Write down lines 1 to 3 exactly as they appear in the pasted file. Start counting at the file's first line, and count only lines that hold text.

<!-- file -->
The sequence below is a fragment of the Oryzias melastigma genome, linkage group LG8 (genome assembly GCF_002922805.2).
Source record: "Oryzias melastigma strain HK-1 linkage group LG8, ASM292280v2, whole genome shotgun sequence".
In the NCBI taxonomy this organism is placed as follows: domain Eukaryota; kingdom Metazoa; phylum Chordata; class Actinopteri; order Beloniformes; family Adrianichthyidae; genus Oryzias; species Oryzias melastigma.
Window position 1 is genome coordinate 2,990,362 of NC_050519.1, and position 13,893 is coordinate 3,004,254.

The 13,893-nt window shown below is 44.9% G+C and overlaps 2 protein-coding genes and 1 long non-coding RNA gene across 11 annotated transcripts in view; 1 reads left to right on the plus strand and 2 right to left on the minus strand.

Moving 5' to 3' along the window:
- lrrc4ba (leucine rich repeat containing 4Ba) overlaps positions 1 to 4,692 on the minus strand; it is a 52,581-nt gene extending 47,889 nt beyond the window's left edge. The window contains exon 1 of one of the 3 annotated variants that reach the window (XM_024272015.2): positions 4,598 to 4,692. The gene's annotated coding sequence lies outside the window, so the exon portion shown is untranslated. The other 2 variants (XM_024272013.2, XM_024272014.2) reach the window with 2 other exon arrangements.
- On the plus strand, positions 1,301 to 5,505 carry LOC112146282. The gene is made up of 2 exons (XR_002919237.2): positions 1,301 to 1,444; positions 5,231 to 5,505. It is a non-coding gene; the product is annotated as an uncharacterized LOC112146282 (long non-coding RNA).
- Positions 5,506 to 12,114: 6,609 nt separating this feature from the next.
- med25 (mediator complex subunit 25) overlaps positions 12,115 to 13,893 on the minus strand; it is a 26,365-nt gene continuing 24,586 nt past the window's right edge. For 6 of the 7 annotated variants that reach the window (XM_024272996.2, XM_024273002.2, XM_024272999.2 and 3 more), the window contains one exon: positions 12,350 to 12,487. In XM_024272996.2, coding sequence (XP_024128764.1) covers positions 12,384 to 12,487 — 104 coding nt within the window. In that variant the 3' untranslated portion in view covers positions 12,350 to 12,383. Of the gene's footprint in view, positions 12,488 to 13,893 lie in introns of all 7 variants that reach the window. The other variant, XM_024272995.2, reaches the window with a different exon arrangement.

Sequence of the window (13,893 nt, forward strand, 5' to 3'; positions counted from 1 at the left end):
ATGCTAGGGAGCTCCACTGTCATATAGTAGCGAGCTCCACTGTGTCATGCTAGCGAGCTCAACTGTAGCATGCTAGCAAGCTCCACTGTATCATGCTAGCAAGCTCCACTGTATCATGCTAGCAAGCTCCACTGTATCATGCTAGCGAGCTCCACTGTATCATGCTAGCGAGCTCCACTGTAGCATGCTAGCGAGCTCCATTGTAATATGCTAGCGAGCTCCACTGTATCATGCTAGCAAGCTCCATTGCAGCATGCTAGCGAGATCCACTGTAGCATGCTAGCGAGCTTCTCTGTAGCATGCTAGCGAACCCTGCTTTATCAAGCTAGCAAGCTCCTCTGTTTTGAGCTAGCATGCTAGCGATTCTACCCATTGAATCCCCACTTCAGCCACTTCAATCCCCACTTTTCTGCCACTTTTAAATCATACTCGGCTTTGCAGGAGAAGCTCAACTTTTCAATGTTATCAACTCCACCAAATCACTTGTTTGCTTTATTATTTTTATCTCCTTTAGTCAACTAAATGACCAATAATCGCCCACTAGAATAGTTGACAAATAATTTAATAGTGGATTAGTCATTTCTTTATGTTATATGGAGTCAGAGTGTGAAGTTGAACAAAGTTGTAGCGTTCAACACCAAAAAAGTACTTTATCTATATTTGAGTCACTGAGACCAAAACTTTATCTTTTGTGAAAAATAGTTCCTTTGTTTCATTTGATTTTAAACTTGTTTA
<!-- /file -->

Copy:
The sequence below is a fragment of the Oryzias melastigma genome, linkage group LG8 (genome assembly GCF_002922805.2).
Source record: "Oryzias melastigma strain HK-1 linkage group LG8, ASM292280v2, whole genome shotgun sequence".
In the NCBI taxonomy this organism is placed as follows: domain Eukaryota; kingdom Metazoa; phylum Chordata; class Actinopteri; order Beloniformes; family Adrianichthyidae; genus Oryzias; species Oryzias melastigma.